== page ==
Explores representations of Italy in cinema with special focus on identity formation and the movement of Italian neorealism and post neorealism. Taught in English.

FILM429L
Contemporary Transnational Chinese Cinemas and Art

Jason Kuo
Credits: 3
Through critical screenings and viewings, readings, discussions, we will examine cinemas and art by directors and artists in the Greater China (PRC, Taiwan, Hong Kong), the “cultural China”, and the Chinese diaspora. Students will consider representative works by directors such as Ang Lee, Ann Hui, Chen Kaige, Hou Hsiao-hsien, Wang Kar-wai, and Zhang Yimou, and artists such as Ai Weiwei, Gao Xingjian, and Xu Bing.

FILM499
Directed Study in Film Studies

(Perm Req)
Credits: 1-3
Contact department for information to register for this course.

Fall 2019

FILM245
Film Form and Culture

Eric Zakim
Credits: 3
Also offered as: ENGL245.
Introduction to film as art form and how films create meaning. Basic film terminology; fundamental principles of film form, film narrative, and film history. Examination of film technique and style over past one hundred years. Social and economic functions of film within broader institutional, economic, and cultural contexts.

FILM298B
Special Topics in International Film Studies; Iranian Cinema

Matthew Miller
Credits: 3
Credit granted for PERS283, FILM283, or FILM298B.
Introduction to Iranian cinema, society, and culture. Taught in English.

FILM298D
Film Art in a Global Society

Shalom Rosenberg
Tung-An Wei
Credits: 3
Also offered as: CMLT280.

FILM298T
Merchants, Rabbis and Schmaltz: The Politics of Jews and Film

Adi Mahalel
Credits: 3
Also offered as JWST219T.
What are the different ways Jews and Jewishness have been represented in Cinema over time? How have Jewish filmmakers used the cinematic medium to construct or deconstruct Jewish identity? Students will investigate different types of representations of Jews, asking how they operate in the context of the broader film traditions, and more.

FILM301
Cinema History I: The Silent Era

Oliver Gaycken
Credits: 3
Examines the development of silent cinema from the 1890s to the early 1930s drawing on at least five distinct national traditions (French, German, Russian, British, and American). Introduces students to key cinematic conventions as they emerged around the world.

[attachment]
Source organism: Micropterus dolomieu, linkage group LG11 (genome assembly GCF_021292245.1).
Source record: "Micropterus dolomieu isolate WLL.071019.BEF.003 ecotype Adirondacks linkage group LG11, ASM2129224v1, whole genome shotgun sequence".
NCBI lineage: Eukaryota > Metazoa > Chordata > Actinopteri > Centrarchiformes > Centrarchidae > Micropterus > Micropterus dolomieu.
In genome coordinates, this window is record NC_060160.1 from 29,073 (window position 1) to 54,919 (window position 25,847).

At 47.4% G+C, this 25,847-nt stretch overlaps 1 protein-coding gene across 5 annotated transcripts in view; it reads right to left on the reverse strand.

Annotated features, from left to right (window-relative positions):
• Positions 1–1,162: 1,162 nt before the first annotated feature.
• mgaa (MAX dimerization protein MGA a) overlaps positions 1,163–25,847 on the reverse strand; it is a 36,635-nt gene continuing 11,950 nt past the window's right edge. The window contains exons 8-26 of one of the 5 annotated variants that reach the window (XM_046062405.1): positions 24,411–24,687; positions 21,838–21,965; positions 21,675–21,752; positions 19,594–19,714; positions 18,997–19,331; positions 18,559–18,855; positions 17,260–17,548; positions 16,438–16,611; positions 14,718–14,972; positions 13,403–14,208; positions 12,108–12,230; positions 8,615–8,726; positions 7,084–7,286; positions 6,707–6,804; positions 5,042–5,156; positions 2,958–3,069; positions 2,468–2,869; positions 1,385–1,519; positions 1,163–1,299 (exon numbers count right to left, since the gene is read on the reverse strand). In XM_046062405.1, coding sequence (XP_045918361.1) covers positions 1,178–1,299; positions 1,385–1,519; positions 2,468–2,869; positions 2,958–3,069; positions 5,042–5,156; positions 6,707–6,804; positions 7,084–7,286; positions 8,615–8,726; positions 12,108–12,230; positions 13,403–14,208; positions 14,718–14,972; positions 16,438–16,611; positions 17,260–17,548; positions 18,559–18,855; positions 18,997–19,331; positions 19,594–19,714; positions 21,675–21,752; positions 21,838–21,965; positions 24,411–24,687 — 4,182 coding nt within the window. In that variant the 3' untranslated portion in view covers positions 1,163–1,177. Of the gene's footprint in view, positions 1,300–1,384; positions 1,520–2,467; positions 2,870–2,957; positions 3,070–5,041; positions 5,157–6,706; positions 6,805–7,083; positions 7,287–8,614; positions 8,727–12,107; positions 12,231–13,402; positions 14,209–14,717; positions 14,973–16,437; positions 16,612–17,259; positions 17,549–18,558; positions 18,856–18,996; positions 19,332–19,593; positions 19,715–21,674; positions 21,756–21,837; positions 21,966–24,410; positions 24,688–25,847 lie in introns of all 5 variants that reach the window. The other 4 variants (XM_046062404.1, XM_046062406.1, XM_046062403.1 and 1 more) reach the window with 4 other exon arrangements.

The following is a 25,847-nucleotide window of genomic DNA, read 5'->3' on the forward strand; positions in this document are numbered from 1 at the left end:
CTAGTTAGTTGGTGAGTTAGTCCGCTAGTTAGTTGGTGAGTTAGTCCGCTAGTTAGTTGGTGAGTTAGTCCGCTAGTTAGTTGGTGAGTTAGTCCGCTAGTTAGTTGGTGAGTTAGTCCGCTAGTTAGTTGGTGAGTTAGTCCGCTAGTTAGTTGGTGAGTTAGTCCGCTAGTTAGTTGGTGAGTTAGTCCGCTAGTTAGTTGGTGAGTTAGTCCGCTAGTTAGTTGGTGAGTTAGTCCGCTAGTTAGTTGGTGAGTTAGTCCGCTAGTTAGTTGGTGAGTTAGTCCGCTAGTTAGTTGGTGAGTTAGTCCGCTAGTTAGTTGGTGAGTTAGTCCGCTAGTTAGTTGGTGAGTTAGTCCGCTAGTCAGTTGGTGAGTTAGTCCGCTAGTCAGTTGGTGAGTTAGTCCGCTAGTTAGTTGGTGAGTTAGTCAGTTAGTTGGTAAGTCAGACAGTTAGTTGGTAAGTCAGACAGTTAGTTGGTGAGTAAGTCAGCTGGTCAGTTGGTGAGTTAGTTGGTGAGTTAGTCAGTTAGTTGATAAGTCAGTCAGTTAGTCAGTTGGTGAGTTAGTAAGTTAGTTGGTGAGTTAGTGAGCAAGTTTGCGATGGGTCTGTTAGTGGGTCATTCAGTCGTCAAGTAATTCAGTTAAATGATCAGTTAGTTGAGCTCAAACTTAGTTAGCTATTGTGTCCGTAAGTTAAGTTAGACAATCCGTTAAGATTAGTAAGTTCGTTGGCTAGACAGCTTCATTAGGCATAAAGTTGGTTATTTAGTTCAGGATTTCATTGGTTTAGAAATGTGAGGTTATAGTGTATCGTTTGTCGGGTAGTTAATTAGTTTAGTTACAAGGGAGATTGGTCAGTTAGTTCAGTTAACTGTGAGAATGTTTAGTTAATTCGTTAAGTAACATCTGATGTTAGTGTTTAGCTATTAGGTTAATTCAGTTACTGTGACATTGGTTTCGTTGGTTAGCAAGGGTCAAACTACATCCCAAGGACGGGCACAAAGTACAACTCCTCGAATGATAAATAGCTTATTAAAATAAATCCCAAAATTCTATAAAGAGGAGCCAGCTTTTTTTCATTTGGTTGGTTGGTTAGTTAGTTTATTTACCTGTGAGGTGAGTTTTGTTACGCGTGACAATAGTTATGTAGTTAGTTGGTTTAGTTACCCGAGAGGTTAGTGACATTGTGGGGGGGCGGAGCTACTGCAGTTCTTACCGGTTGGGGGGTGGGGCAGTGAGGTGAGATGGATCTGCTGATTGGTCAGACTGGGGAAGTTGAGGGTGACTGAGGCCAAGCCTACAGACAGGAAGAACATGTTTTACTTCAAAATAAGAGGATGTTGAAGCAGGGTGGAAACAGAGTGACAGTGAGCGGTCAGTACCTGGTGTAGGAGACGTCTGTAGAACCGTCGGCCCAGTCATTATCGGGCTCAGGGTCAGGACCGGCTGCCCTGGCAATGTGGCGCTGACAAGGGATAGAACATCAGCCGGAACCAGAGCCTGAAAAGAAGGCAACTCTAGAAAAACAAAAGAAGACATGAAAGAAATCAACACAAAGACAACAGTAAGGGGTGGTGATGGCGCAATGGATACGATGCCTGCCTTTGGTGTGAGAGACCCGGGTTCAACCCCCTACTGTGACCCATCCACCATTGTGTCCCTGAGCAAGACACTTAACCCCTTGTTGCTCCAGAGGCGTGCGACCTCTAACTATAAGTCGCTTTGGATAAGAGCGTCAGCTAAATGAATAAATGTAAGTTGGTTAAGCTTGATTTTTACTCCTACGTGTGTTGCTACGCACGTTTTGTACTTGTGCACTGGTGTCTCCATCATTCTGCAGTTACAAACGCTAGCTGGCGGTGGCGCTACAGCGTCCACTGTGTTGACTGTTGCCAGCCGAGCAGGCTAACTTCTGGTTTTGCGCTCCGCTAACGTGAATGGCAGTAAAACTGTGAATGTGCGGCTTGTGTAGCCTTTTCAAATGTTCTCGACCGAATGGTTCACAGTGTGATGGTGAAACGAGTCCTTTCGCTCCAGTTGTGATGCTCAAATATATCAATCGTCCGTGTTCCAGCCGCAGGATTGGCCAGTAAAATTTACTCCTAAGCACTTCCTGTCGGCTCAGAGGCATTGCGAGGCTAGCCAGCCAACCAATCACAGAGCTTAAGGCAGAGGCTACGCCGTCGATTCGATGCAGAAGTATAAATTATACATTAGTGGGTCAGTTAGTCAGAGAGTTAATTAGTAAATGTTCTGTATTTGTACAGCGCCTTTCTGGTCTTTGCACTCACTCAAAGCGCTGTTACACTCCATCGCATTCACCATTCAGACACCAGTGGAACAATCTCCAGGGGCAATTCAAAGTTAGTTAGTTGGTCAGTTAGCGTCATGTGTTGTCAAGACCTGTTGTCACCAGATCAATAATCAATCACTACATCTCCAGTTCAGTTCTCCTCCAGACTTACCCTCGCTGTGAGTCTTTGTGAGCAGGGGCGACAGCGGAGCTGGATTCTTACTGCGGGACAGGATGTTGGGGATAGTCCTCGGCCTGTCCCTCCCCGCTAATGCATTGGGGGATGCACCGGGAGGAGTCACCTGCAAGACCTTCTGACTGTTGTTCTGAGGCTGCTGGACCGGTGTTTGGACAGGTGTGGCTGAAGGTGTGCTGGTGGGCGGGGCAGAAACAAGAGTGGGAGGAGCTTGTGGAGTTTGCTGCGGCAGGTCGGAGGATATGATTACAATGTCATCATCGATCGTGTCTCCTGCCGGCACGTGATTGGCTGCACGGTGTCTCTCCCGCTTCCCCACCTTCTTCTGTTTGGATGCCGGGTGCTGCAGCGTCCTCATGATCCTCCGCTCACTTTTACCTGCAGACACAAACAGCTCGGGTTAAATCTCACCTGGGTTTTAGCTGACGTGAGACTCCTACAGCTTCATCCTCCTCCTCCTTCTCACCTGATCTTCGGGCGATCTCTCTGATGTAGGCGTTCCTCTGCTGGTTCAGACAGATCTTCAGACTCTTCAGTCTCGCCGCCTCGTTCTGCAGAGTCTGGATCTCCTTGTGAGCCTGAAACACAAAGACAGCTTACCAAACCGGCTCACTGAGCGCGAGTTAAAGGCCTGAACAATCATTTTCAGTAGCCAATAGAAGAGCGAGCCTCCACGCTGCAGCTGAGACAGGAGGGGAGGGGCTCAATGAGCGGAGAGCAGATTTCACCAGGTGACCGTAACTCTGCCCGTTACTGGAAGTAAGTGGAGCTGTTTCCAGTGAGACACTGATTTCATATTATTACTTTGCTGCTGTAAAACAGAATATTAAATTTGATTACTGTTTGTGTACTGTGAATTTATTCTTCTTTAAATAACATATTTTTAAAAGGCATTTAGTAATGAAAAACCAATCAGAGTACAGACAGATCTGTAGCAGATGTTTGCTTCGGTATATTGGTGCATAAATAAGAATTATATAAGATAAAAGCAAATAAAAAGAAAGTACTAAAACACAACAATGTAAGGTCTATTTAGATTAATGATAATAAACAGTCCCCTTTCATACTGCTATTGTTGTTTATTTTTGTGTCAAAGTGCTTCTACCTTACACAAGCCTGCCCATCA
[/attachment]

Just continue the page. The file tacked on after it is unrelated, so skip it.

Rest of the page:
FILM329G
One Hundred Years of Hollywood and Politics

Saverio Giovacchini
Credits: 3
Also offered as HIST319W.

FILM334
Soviet Film: Propaganda, Myth, Modernism

Elizabeth Papazian
Credits: 3
Also offered as: RUSS334.
A Survey of Soviet film from the 1920s to 1991, focusing on important directors, genres, themes, and styles. Taught in English.

FILM345
The Films of Alfred Hitchcock

Marianne Conroy
Credits: 3
An examination of important Hitchcock films from the perspective of innovation, aesthetics, and cultural history.

FILM359Z
The Global Western

Elizabeth Papazian & Eric Zakim
Credits: 3
An examination of the western as a transnational film genre.

FILM388
Experiential Learning: Film Studies

(Perm Req)
Credits: 1-3
Contact department for information to register for this course.

FILM429K
Youth, Identity, Nation: A Survey of Quebec Cinema

Mercédès Baillargeon
Credits: 3
Also offered as FREN499C.
This course will examine the way youth, identity, and nationalism have been portrayed in Quebec cinema from the late 1950's to today through a historical, thematic, and cinematographic perspective. Taught in English.

FILM429P
French Cinema: A Cultural Approach

Caroline Eades
Credits: 3
Also offered as FREN499A.
A presentation of French culture, history, and society through the study of French contemporary films. Taught in French.

FILM469G
Cinema in the History of Media

Luka Arsenjuk
Credits: 3
A study of the place of cinema in the history of optical and audiovisual media from the early modern period (Renaissance) to the present.

FILM499
Directed Study in Film Studies

(Perm Req)
Credits: 1-3
Contact department for information to register for this course.